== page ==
The policy in modern schools is to keep a student moving through the system. Some believe that if a student fails to learn, it will damage his self-esteem to let him know he has failed. While it may be true that the student will not like to hear of his failure from someone else, it is silly to think that the student does not know he is failing to learn. Allowing a student to squeak through the system simply sets him or her up for failure when real life provides much harsher penalties for failure. Failure is part of life and learning how to handle that and move forward is an important part of education. If a student is failing, put him back to a place where he can succeed. Find out what he doesn’t know and give him another chance to learn it. Don’t keep passing him through, thinking that somehow you are protecting his self-esteem by allowing him to keep failing in the next grade.

Expecting students to learn material in a day, a week, or six weeks


It may surprise you to know that the semester system, brought into middle and high schools in the 1980s, was borrowed from the university model. In the past, students had an entire year of a subject. I was a baby-boomer, and this is how I learned, in depth and through lots of practice. By the end of one year, we had learned a lot of Math, for example, because we had time to practise and time to understand. Understanding usually comes a long time after the learning takes place. Think about something you “learned” and then finally “got” when you had to move on to something else. I meet students who must learn one chapter of Math each school day, practicing on one or two exercises and moving on to the next concept the following day. This does not allow the brain to process the new information, and at best, only a fraction of the material is actually learned. Let's slow this train down. Let’s give kids time to absorb and own the material they are learning instead of hurrying them through school so they can become adults faster. Everyone has the same amount of time, but we are led think we are on some kind of cosmic time conveyor belt, and something is wrong if students do not graduate by a certain age. That is artificial and does not reflect reality.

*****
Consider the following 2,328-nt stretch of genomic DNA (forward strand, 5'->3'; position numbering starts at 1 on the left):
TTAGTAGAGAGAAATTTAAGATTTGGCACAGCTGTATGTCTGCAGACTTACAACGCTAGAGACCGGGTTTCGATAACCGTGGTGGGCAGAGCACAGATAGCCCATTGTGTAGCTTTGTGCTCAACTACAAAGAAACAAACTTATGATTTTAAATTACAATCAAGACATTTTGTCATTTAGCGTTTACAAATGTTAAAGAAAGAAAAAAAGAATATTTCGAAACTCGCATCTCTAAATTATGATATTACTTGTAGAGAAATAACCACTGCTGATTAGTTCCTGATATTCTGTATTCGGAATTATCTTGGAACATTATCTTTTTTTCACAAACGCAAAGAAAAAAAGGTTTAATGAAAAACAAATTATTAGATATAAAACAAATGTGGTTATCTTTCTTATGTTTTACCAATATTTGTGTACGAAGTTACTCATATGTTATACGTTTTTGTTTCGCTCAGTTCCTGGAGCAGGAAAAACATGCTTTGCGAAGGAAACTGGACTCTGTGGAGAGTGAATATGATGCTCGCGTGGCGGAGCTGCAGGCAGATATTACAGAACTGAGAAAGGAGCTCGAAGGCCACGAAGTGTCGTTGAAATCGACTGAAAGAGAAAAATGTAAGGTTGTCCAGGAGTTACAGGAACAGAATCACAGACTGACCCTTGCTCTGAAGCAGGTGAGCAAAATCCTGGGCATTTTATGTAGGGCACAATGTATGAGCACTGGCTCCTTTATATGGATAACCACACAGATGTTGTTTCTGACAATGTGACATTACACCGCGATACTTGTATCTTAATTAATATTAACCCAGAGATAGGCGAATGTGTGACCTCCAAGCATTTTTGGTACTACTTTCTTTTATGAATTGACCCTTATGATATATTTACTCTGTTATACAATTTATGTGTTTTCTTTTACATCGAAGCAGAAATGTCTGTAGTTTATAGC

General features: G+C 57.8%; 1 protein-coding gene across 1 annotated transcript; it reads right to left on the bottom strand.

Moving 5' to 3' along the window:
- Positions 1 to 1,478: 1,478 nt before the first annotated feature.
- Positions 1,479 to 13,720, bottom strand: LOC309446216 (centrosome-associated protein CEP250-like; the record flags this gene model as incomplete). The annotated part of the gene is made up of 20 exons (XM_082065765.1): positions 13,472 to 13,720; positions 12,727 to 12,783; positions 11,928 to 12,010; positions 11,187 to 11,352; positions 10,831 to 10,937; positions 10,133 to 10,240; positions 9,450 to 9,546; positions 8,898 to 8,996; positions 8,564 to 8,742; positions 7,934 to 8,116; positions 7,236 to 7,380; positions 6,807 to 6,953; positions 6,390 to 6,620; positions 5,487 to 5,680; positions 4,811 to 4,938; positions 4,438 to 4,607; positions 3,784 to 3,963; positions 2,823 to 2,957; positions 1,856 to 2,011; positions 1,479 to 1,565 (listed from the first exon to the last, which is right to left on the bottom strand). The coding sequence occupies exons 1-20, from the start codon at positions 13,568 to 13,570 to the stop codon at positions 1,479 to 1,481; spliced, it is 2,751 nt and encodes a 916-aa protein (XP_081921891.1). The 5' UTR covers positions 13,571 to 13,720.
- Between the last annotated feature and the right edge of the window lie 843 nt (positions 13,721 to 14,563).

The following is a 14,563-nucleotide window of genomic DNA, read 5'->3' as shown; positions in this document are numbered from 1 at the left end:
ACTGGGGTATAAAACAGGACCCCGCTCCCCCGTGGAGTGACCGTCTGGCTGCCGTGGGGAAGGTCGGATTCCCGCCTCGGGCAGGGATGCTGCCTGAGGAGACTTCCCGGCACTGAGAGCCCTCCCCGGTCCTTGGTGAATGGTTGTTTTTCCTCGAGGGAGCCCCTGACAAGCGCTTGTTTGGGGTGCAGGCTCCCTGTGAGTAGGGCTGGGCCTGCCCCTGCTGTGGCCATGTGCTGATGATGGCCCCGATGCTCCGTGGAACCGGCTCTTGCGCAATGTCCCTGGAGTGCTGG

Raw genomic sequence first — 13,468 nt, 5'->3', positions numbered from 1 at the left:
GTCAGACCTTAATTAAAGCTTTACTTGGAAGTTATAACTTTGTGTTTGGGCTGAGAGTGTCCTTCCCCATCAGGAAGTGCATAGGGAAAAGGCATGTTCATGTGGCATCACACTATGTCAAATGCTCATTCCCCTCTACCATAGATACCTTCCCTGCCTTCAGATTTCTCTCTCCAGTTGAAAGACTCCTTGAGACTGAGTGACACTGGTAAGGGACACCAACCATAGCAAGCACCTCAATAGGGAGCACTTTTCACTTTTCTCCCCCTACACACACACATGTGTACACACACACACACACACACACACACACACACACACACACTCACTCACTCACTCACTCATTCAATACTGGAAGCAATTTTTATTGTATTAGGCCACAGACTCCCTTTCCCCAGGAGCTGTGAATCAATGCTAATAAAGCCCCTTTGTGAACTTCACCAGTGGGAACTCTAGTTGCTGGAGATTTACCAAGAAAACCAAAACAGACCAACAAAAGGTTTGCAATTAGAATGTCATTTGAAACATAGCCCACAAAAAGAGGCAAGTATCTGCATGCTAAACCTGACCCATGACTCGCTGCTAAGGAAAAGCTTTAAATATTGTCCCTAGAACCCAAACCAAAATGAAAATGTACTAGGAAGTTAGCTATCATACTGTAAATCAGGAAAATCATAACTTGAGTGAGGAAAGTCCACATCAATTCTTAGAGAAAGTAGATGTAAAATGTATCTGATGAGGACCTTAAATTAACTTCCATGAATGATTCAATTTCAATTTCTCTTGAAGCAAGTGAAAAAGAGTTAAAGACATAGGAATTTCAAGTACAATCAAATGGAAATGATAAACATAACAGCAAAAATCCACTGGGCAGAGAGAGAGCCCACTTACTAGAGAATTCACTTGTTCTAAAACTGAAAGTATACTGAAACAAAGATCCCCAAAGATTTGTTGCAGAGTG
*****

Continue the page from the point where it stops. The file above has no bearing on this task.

Allowing theory to dictate how teachers teach


While there are many kids who thrive in a discovery learning sort of environment, there are many who thrive when they are told what they need to know, how to do what they need to do, and what they can do to succeed. This argument is about constructivism versus direct teaching methodology. The constructivist theory has full control right now. This means that students get exposed to all sorts of things, and they get to choose how to learn and what to do to learn it. Very little is counted as wrong, because they believe that the student is discovering how to learn instead of being told what to learn. It makes teaching very difficult, because when students do not know how to learn something, teachers do not know how to deliver the lesson so they can learn. Again, exposing a student to information and not providing specific direction for why, how, and what to learn is leaving the students guessing.